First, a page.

Machine Learning: Bane or Blessing for Mankind?
May 29, 2014
“It’s tempting to dismiss the notion of highly intelligent machines as mere science fiction,” writes the renowned theoretical physicist Stephen Hawking along with his colleagues Stuart Russell, Max Tegmark, and Frank Wilczek. “But this would be a mistake, and potentially our worst mistake in history.” [“Stephen Hawking: ‘Transcendence looks at the implications of artificial intelligence – but are we taking AI seriously enough?‘” The Independent, 1 May 2014] Anything “sensational” that Hawking writes concerning science and technology garners headlines and most news sources have trumpeted his and his colleagues’ warnings about the dangers of developing artificial intelligence (AI) and ignored what they had to say about the benefits of artificial intelligence. Concerning the benefits of AI, they wrote:
“The potential benefits are huge; everything that civilisation has to offer is a product of human intelligence; we cannot predict what we might achieve when this intelligence is magnified by the tools that AI may provide, but the eradication of war, disease, and poverty would be high on anyone’s list. Success in creating AI would be the biggest event in human history.”
The next line, however, is the one that garnered all of the attention: “Unfortunately, it might also be the last, unless we learn how to avoid the risks.” Hawking and his colleagues go on to discuss autonomous weapons, workforce dislocations, and economic transformation. They continue:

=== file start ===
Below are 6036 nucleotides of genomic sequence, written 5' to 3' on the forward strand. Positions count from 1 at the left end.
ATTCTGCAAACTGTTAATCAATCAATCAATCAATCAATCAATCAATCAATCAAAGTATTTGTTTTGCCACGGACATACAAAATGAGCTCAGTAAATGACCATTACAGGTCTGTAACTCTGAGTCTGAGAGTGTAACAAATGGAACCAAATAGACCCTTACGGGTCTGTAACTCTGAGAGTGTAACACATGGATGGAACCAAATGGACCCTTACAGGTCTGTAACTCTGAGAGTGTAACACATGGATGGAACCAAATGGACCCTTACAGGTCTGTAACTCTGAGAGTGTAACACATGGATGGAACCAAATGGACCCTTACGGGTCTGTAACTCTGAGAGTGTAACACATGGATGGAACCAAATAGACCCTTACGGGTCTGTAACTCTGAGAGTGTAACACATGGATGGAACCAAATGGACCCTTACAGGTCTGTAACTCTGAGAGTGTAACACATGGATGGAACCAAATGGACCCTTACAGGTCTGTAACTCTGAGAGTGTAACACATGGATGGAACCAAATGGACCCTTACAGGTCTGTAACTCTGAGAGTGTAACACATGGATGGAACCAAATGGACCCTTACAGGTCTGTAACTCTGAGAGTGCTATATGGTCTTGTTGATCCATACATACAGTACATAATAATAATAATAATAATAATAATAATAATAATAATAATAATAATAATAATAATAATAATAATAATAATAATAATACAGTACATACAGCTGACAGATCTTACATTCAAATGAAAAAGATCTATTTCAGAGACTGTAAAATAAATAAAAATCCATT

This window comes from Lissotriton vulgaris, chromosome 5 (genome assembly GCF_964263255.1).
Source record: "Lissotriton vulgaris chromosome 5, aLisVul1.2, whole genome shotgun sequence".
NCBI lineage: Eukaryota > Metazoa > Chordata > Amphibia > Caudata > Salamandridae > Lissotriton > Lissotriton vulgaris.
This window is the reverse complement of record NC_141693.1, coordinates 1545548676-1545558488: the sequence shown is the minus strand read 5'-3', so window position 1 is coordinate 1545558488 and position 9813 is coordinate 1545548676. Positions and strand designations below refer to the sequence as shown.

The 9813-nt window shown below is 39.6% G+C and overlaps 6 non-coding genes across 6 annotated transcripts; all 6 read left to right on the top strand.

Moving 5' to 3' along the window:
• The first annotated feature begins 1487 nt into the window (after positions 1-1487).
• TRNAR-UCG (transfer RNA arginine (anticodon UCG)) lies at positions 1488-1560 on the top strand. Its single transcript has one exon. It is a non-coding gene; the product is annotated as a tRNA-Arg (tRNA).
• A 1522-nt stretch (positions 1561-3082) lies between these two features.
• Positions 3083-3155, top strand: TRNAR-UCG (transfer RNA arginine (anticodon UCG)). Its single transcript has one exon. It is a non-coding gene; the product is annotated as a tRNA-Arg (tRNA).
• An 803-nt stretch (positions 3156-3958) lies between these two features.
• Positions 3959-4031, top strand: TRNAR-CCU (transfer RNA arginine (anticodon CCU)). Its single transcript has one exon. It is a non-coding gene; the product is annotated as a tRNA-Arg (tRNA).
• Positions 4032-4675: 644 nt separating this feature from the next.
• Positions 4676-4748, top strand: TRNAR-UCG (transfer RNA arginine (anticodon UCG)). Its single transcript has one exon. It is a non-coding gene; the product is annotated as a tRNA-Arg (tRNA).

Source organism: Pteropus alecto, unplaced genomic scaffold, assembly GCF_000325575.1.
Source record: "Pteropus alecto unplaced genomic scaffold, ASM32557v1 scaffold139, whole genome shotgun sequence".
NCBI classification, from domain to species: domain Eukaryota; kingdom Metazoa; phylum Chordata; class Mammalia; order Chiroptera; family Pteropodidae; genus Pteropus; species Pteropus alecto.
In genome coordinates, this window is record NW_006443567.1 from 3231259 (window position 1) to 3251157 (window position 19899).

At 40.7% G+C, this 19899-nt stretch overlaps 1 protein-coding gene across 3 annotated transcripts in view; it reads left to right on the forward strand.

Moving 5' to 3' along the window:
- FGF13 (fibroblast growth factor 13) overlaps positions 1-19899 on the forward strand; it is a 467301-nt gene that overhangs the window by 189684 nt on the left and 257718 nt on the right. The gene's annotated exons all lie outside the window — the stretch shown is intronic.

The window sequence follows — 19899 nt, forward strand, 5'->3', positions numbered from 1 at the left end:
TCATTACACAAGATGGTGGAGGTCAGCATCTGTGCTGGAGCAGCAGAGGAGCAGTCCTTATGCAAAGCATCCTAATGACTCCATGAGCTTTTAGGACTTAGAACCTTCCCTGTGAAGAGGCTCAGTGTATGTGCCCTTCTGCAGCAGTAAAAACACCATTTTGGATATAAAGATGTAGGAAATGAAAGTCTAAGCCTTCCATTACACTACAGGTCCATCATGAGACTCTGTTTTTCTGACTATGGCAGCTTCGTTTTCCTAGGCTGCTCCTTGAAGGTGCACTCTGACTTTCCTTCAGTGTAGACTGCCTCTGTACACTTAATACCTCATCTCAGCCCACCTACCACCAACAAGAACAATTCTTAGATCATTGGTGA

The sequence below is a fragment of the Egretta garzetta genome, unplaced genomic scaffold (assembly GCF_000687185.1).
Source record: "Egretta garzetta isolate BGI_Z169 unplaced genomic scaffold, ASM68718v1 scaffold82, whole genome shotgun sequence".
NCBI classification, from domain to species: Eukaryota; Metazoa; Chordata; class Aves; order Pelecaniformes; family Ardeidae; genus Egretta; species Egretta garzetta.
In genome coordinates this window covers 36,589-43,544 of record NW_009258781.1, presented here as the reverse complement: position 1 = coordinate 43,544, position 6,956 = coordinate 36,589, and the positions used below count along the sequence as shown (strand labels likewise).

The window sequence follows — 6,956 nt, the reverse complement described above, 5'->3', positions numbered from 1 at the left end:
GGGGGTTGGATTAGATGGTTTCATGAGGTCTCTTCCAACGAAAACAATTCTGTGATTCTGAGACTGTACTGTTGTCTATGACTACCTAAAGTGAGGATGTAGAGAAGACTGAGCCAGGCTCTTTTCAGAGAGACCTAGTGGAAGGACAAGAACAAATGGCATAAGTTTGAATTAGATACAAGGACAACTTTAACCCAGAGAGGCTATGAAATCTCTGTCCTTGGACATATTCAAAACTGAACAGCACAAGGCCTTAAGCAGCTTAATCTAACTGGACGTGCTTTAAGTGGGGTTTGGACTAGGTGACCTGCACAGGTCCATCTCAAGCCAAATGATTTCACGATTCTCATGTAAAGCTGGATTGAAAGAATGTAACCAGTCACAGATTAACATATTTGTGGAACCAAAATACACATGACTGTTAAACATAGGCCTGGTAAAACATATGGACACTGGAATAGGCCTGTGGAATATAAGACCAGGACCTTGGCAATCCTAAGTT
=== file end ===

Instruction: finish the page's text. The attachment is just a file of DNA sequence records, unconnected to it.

“Looking further ahead, there are no fundamental limits to what can be achieved: there is no physical law precluding particles from being organised in ways that perform even more advanced computations than the arrangements of particles in human brains. … One can imagine such technology outsmarting financial markets, out-inventing human researchers, out-manipulating human leaders, and developing weapons we cannot even understand. Whereas the short-term impact of AI depends on who controls it, the long-term impact depends on whether it can be controlled at all. So, facing possible futures of incalculable benefits and risks, the experts are surely doing everything possible to ensure the best outcome, right? Wrong. … Although we are facing potentially the best or worst thing to happen to humanity in history, little serious research is devoted to these issues outside non-profit institutes such as the Cambridge Centre for the Study of Existential Risk, the Future of Humanity Institute, the Machine Intelligence Research Institute, and the Future of Life Institute. All of us should ask ourselves what we can do now to improve the chances of reaping the benefits and avoiding the risks.”